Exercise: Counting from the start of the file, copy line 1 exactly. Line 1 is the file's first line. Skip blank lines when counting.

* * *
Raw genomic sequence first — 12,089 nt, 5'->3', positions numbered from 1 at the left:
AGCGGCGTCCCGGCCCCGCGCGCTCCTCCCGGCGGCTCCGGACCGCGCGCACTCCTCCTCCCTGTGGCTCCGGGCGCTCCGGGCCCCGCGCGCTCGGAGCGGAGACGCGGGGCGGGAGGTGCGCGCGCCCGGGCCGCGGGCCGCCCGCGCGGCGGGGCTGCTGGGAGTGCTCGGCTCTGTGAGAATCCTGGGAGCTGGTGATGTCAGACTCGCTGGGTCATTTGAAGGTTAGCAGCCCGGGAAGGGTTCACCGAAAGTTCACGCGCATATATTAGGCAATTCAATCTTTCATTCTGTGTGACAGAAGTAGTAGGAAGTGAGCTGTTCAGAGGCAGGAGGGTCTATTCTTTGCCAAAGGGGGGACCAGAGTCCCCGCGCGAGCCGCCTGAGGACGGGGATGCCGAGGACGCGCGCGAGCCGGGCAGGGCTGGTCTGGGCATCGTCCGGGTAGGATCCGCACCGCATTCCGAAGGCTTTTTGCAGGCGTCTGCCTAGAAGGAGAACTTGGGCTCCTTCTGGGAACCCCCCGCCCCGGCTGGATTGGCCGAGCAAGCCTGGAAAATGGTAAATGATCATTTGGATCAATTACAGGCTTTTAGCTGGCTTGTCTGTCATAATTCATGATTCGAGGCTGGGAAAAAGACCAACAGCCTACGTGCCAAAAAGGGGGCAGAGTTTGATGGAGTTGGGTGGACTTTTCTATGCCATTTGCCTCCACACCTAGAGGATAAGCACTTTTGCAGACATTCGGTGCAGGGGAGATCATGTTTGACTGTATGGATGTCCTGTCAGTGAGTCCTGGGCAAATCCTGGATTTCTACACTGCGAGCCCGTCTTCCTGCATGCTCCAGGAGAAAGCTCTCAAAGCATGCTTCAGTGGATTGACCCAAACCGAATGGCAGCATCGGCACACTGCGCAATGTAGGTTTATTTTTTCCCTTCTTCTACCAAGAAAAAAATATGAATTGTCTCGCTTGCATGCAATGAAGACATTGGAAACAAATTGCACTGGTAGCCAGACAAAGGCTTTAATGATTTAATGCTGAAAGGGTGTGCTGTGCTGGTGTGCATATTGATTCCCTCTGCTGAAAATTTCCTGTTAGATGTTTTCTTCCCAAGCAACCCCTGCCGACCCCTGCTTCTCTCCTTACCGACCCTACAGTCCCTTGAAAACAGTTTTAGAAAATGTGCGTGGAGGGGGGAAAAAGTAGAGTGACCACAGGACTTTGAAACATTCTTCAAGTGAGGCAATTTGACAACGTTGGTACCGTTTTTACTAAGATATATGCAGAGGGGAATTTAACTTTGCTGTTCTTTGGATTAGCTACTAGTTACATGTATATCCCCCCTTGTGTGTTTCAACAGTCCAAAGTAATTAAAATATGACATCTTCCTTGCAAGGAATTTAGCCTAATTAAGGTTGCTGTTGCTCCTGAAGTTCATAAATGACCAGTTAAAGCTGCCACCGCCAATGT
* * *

Raw genomic sequence first — 12,089 nt, 5'->3', positions numbered from 1 at the left: